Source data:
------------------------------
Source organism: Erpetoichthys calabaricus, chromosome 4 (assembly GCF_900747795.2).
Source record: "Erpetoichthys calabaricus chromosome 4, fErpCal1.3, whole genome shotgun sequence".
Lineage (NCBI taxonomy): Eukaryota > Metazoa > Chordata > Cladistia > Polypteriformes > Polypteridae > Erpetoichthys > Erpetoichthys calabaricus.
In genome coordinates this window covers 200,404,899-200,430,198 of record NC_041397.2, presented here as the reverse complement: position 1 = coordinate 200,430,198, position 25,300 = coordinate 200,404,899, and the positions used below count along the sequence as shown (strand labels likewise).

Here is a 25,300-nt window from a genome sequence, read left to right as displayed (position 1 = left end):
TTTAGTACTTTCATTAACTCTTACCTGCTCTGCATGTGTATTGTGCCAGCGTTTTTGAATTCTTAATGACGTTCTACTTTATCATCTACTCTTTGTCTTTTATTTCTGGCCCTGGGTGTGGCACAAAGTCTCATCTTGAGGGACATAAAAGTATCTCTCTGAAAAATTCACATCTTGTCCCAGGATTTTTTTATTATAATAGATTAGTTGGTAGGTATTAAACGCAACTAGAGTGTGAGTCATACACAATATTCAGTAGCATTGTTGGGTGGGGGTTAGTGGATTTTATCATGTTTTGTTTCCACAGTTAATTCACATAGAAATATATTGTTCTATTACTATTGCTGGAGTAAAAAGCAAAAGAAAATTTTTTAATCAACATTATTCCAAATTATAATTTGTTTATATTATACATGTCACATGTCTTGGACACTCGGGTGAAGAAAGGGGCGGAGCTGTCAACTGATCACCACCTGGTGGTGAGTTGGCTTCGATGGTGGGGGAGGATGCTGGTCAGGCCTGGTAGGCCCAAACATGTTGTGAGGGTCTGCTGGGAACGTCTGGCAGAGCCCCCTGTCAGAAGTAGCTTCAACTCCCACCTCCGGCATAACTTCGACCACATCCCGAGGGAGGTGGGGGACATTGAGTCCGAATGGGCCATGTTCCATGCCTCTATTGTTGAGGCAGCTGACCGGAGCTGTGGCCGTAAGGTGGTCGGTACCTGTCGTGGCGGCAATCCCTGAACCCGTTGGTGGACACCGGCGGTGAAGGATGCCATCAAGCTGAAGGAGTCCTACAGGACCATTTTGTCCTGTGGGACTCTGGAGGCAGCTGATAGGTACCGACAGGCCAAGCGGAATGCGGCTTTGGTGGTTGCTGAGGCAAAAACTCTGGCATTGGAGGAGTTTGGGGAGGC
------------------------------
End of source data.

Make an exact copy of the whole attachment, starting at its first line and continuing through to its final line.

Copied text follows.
Source organism: Erpetoichthys calabaricus, chromosome 4 (assembly GCF_900747795.2).
Source record: "Erpetoichthys calabaricus chromosome 4, fErpCal1.3, whole genome shotgun sequence".
Lineage (NCBI taxonomy): Eukaryota > Metazoa > Chordata > Cladistia > Polypteriformes > Polypteridae > Erpetoichthys > Erpetoichthys calabaricus.
In genome coordinates this window covers 200,404,899-200,430,198 of record NC_041397.2, presented here as the reverse complement: position 1 = coordinate 200,430,198, position 25,300 = coordinate 200,404,899, and the positions used below count along the sequence as shown (strand labels likewise).

Here is a 25,300-nt window from a genome sequence, read left to right as displayed (position 1 = left end):
TTTAGTACTTTCATTAACTCTTACCTGCTCTGCATGTGTATTGTGCCAGCGTTTTTGAATTCTTAATGACGTTCTACTTTATCATCTACTCTTTGTCTTTTATTTCTGGCCCTGGGTGTGGCACAAAGTCTCATCTTGAGGGACATAAAAGTATCTCTCTGAAAAATTCACATCTTGTCCCAGGATTTTTTTATTATAATAGATTAGTTGGTAGGTATTAAACGCAACTAGAGTGTGAGTCATACACAATATTCAGTAGCATTGTTGGGTGGGGGTTAGTGGATTTTATCATGTTTTGTTTCCACAGTTAATTCACATAGAAATATATTGTTCTATTACTATTGCTGGAGTAAAAAGCAAAAGAAAATTTTTTAATCAACATTATTCCAAATTATAATTTGTTTATATTATACATGTCACATGTCTTGGACACTCGGGTGAAGAAAGGGGCGGAGCTGTCAACTGATCACCACCTGGTGGTGAGTTGGCTTCGATGGTGGGGGAGGATGCTGGTCAGGCCTGGTAGGCCCAAACATGTTGTGAGGGTCTGCTGGGAACGTCTGGCAGAGCCCCCTGTCAGAAGTAGCTTCAACTCCCACCTCCGGCATAACTTCGACCACATCCCGAGGGAGGTGGGGGACATTGAGTCCGAATGGGCCATGTTCCATGCCTCTATTGTTGAGGCAGCTGACCGGAGCTGTGGCCGTAAGGTGGTCGGTACCTGTCGTGGCGGCAATCCCTGAACCCGTTGGTGGACACCGGCGGTGAAGGATGCCATCAAGCTGAAGGAGTCCTACAGGACCATTTTGTCCTGTGGGACTCTGGAGGCAGCTGATAGGTACCGACAGGCCAAGCGGAATGCGGCTTTGGTGGTTGCTGAGGCAAAAACTCTGGCATTGGAGGAGTTTGGGGAGGC